Mercury-breathing bacteria might decontaminate crudely preserved Native American artifacts now in museums, speeding up the safe return of the stolen objects to their tribes.
Ceremonial masks, head dress, textiles and other artifacts were stolen from Native Americans as European settlers moved west across the continent. To keep insects and pests from ruining the objects, people – and later museums – doused them in heavy-metal pesticides.
“The mercury levels on these materials were unbelievable,” says Munira Albuthi, of the University of Colorado in Denver, who presented the research this week at the annual meeting of the American Society for Microbiology in Boston.
In 1990, the US government passed the Native American Graves Protection and Repatriation Act, mandating the return of the stolen relics. Museums then unknowingly returned objects chock full of mercury and arsenic.
“The high level of neurotoxins was making a lot of people crazy,” Albuthi says.
Museums have now put aside caches of thousands of mercury-tainted objects, awaiting decontamination. But the question is: how best to remove the toxic heavy metal?
Chemical washes, high heat or ultraviolet light could do the job. But those treatments are unacceptable to many tribes who see their ceremonial artifacts as living embodiments of their ancestors.
“To a lot of tribes, these things are alive,” says Albuthi. “You don’t want to do anything to them that you wouldn’t do to a relative.”
In search of a gentler treatment, Albuthi and her Denver colleague Timberley Roane proposed treating artifacts with naturally occurring soil bacteria that convert solid mercury pesticides into a mercury gas that can be sucked away.
To test this approach, the team designed a chamber that rains a mist of a mercury-resistant bacterium called Cupriavidus metallidurans that was previously isolated from museum artifacts.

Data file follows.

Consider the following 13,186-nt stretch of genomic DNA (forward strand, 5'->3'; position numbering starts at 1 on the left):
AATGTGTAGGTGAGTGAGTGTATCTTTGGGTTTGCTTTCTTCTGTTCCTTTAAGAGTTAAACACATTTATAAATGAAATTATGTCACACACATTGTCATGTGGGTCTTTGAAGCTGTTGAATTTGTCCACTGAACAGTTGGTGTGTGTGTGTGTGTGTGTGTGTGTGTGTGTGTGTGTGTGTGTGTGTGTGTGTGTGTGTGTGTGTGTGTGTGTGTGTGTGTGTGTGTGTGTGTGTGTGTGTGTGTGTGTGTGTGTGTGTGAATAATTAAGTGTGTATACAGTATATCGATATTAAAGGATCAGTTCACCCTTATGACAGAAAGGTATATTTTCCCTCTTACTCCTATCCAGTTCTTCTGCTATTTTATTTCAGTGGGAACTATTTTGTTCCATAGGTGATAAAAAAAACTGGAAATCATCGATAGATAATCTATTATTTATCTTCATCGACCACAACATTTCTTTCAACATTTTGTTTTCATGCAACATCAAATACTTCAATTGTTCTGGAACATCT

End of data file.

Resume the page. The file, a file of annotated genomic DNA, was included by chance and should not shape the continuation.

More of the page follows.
They found that 10 days in the room-temperature incubator removed nearly all the mercury from filter paper spiked with levels of mercury far higher than those of the artifacts. Humidity alone removed 80% of the mercury, while the bacteria sopped up another 70% of the remaining heavy metal.
Next up, the researchers will try the technique on hair and feather, before move onto small samples of artifacts. But Roane and her colleagues are proceeding carefully before applying the bacteria to artifacts destined for repatriation.
She still doesn’t know whether the bacteria can remove mercury that has been in situ for years, and to makes thing more complicated many of the samples also have high levels of arsenic. “It’s kind of a wait and see situation,” she says.
Nancy Odegaard, a conservator at Arizona State Museum who has loaned artifacts to Roane’s team, says bacterial treatment looks promising. “The idea that an important cultural object could be cleaned – could be made culturally usable again – is very exciting.”
However, she says that efforts must proceed cautiously due to the artifacts’ cultural significance. “This isn’t your winter coat,” she adds.